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Rise in Self-Employed Challenges the Common Wisdom

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If you think a business is a brick-and-mortar place of work with employees and managers who have benefits and paid time off, think again.

The latest data show that more than three-fourths of U.S. businesses may be run out of someone’s home and have zero employees.

“The Census Bureau’s nonemployer measurements provide states with valuable information on this critical part of the economy.”

— Ron Jarmin, deputy director and chief operating officer, U.S. Census Bureau

The rise in the number of self-employed has altered what people believe a business is.

Last October, the U.S. Census Bureau released a new report that combines the data published on employer businesses with data on businesses without paid employees, or “Nonemployers.” This report challenges the common wisdom of just what is a business, how important are each of these two types of businesses, and how this definition and importance has changed.

How Businesses Have Changed

Traditionally, businesses are brick-and-mortar enterprises that have paid employees. They have staff who manage these employees and often provide benefits for them, including employer-sponsored health care and paid time off. They pay unemployment insurance taxes for their workers.

They are the nearly 7.8 million establishments covered by the County Business Patterns program. In 2016, these businesses employed almost 127 million people, and reported just over $6.4 trillion in annual payroll, or about $50,769 per employee.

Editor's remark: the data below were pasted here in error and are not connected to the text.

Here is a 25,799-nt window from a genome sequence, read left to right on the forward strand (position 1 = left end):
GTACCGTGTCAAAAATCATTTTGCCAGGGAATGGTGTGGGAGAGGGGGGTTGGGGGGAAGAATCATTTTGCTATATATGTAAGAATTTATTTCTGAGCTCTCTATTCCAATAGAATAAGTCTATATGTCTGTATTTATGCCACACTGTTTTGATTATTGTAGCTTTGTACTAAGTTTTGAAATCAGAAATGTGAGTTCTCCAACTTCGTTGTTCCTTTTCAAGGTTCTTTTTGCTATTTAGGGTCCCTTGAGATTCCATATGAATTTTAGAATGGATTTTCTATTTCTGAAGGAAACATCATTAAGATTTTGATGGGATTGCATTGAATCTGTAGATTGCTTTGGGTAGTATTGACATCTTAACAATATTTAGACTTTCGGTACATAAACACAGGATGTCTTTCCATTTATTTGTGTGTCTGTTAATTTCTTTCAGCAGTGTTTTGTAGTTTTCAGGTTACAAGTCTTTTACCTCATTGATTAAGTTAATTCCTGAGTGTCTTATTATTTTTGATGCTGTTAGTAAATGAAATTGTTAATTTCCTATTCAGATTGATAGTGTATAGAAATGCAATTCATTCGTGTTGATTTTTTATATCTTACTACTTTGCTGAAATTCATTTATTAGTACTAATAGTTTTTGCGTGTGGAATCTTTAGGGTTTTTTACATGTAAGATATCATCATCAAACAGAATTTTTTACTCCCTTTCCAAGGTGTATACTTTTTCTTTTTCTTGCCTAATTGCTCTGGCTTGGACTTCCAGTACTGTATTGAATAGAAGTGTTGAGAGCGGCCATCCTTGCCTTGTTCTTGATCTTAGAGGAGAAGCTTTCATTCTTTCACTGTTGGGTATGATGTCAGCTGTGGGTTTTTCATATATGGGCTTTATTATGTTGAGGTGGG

But what about self-employed people? How prevalent are they, and how important are they to our local economy?

According to the Nonemployer Statistics program, there were almost 25 million nonemployer businesses in 2016, accounting for more than 76.2 percent of all businesses. These are businesses with no paid employees and are subject to federal income tax. Most nonemployers are self-employed individuals operating sole proprietorships, which may or may not be the owner’s principle source of income.

They are present in nearly every sector of the U.S. economy, and are especially dominant in some industries.

For example, the 1.1 million nonemployer real estate leasing businesses account for 90.2 percent of the total number of businesses in this industry.


The number of self-employed businesses is also growing at a faster rate than their employer counterparts.

Between 2012 and 2016, their numbers increased by more than 2 million, a 9.1 percent increase. In the same period, the number of employer businesses increased by 4.4 percent. The share of all businesses made up by these nonemployers also increased slightly, from 75.4 percent to 76.2 percent.

It’s important that the Census Bureau collects these data for both business types to recognize the value of both.

“States have difficulty measuring their nonemployer economy because they don’t pay into unemployment insurance,” said Ron Jarmin, deputy director and chief operating officer of the Census Bureau. “The Census Bureau’s nonemployer measurements provide states with valuable information on this critical part of the economy.”